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Facebook faces yet another lawsuit for showing fake ads

Hardly a month since the Cambridge Analytica saga blew up, Facebook (FB) is facing yet another lawsuit. UK-based Martin Lewis, who runs portal, has filed a defamation suit against the social media firm for running fake ads showing his face and name. Lawsuits are not new to Facebook. But post the Cambridge Analytica scandal, things are getting worse for the firm, with numerous lawsuits coming its way. Shares of the company are down 8% this year shaving off nearly $50 billion of its market cap.

Apart from running the portal, Lewis is a well-known face in the UK when it comes to consumer finance and their rights. He hosts the “The Martin Lewis Money Show” on ITV, which offers tips to viewers relating to consumer rights and how to manage their money. Lewis has filed a defamation suit against Facebook for showing 50 fake adverts with his name, which are allegedly misleading users and putting his reputation at stake.

According to Lewis, the fake ads show that he backs these so-called “binary trading” schemes, which are extremely risky for novices. He adds that these ads could be “fronts for binary trading firms” based outside the European Union. It’s worth noting that Lewis never endorses any products, and has already informed Facebook on the same. Although Facebook has removed the fake ads after he reported, scammers used to find out a way to feature it again.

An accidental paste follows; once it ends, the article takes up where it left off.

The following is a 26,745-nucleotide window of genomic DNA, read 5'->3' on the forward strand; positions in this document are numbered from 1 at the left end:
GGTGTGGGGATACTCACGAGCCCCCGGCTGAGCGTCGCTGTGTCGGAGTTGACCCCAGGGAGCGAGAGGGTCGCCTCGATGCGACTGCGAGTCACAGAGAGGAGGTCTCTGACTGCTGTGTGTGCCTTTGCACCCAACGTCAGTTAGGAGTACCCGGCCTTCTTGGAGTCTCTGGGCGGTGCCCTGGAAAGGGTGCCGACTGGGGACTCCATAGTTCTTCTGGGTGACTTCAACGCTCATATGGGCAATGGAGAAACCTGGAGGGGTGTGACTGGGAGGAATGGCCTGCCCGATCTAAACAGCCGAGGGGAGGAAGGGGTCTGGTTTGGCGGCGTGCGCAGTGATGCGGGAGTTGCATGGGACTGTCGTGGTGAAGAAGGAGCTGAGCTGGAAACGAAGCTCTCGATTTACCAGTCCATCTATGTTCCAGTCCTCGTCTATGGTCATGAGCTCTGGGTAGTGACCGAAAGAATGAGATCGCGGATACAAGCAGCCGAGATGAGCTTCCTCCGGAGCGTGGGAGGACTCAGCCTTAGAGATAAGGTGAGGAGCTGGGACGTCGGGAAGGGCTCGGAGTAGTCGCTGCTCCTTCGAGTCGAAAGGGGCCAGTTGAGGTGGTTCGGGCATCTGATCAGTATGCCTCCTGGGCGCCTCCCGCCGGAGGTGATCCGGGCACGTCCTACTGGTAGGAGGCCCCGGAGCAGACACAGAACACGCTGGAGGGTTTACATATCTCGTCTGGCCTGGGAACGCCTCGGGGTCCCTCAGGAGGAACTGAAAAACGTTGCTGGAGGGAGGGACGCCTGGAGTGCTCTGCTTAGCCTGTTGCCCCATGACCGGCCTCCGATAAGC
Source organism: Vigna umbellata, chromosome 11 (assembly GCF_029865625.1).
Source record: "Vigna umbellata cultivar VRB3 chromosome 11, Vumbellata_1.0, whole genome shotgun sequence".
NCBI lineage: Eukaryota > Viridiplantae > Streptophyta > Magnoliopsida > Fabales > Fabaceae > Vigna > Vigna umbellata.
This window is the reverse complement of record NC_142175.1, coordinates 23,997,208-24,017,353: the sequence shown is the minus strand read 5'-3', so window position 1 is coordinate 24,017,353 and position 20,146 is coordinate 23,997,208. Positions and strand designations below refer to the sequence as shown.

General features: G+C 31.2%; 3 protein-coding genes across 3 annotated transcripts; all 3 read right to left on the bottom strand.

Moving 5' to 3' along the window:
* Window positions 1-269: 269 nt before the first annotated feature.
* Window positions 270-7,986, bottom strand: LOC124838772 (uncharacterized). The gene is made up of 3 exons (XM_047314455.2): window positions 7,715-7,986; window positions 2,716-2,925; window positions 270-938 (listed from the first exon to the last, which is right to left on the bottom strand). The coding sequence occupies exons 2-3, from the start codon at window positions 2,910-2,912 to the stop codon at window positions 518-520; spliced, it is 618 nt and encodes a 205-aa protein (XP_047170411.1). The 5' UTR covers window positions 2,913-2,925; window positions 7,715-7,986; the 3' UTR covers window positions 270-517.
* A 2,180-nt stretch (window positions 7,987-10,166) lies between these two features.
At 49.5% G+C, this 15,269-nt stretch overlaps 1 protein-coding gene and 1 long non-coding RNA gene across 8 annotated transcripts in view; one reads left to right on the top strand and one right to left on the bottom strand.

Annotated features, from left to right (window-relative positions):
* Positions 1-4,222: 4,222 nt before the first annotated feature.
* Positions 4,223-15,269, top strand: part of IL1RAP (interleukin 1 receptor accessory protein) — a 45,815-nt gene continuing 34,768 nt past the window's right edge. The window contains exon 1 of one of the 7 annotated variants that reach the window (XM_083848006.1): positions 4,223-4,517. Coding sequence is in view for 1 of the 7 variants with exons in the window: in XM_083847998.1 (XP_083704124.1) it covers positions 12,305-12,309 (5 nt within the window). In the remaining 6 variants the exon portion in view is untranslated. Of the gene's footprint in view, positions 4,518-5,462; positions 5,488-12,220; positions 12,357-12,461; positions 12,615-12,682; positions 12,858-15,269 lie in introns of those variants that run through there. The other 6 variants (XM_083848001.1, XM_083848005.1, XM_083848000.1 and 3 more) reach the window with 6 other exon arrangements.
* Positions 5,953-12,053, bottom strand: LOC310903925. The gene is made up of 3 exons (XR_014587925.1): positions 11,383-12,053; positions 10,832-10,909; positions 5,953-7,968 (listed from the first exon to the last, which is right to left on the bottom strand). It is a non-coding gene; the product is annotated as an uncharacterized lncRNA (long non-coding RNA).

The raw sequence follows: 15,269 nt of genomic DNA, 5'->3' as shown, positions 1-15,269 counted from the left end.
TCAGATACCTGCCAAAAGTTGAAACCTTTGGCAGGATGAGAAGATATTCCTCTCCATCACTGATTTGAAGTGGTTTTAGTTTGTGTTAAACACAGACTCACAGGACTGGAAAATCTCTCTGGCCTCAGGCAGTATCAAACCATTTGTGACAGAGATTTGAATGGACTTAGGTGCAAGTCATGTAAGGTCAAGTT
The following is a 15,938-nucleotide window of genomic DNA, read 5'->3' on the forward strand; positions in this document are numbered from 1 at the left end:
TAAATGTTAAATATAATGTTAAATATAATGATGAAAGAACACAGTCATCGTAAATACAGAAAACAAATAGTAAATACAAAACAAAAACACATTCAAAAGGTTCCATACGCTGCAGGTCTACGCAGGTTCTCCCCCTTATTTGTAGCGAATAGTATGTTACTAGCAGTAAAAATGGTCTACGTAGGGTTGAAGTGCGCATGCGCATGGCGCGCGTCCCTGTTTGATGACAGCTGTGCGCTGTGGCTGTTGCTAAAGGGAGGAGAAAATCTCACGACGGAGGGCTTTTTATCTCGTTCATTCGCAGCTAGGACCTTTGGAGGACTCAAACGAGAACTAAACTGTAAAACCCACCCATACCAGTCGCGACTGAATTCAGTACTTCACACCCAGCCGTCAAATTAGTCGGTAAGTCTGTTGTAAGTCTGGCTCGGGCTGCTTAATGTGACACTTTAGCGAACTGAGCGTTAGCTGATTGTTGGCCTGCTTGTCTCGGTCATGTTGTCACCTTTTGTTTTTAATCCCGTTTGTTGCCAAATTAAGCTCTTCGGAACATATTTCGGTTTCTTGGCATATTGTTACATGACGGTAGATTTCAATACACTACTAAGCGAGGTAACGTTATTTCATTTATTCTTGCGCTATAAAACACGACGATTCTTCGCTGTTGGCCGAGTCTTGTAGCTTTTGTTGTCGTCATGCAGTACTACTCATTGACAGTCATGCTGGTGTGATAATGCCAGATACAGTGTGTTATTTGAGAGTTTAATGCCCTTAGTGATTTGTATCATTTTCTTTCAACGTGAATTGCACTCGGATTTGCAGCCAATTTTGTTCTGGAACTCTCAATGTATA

Facebook lawsuit

In January, Facebook had banned all ads related to cryptocurrency, which were mostly scams putting people’s money at risk. Also, the company has stated it would take off any ads that are misleading or not in line with its policies. But the moot point here seems to be that execution at Facebook’s end is not foolproof. The social media giant has a whopping 2.1 billion users in its platform but only 10,000 employees to review malicious content, according to Facebook’s own stats.

Last year, Facebook general counsel Colin Stretch testified before the Senate and committed to double the content moderation team to 20,000 by end of this year. Still, with the amount of content generated by its users, this number looks paltry. Out of this, how many are tasked with ad reviews is not clear. In 2017, Facebook’s revenue stood at $40.6 billion, of which the company claims nearly 98% comes from advertising. Hence, the company has its task cut out to make sure that the ads featured in the platform are in line with its guidelines and is implemented properly.

Regarding Lewis defamation case, experts feel there are some questions which are unclear. Since the case has been filed in London, it’s not clear whether the UK has jurisdiction to look into the issue. Another important question is whether Facebook can be made responsible for the content shown on the site, since the company has been claiming that it’s a mere platform and not the publisher. Regardless of how Lewis’ defamation case is going to unfold in the coming months, Mark Zuckerberg and his team have a daunting task at hand.

Facebook is reporting its first quarter earnings on Wednesday, April 25, after the bell.

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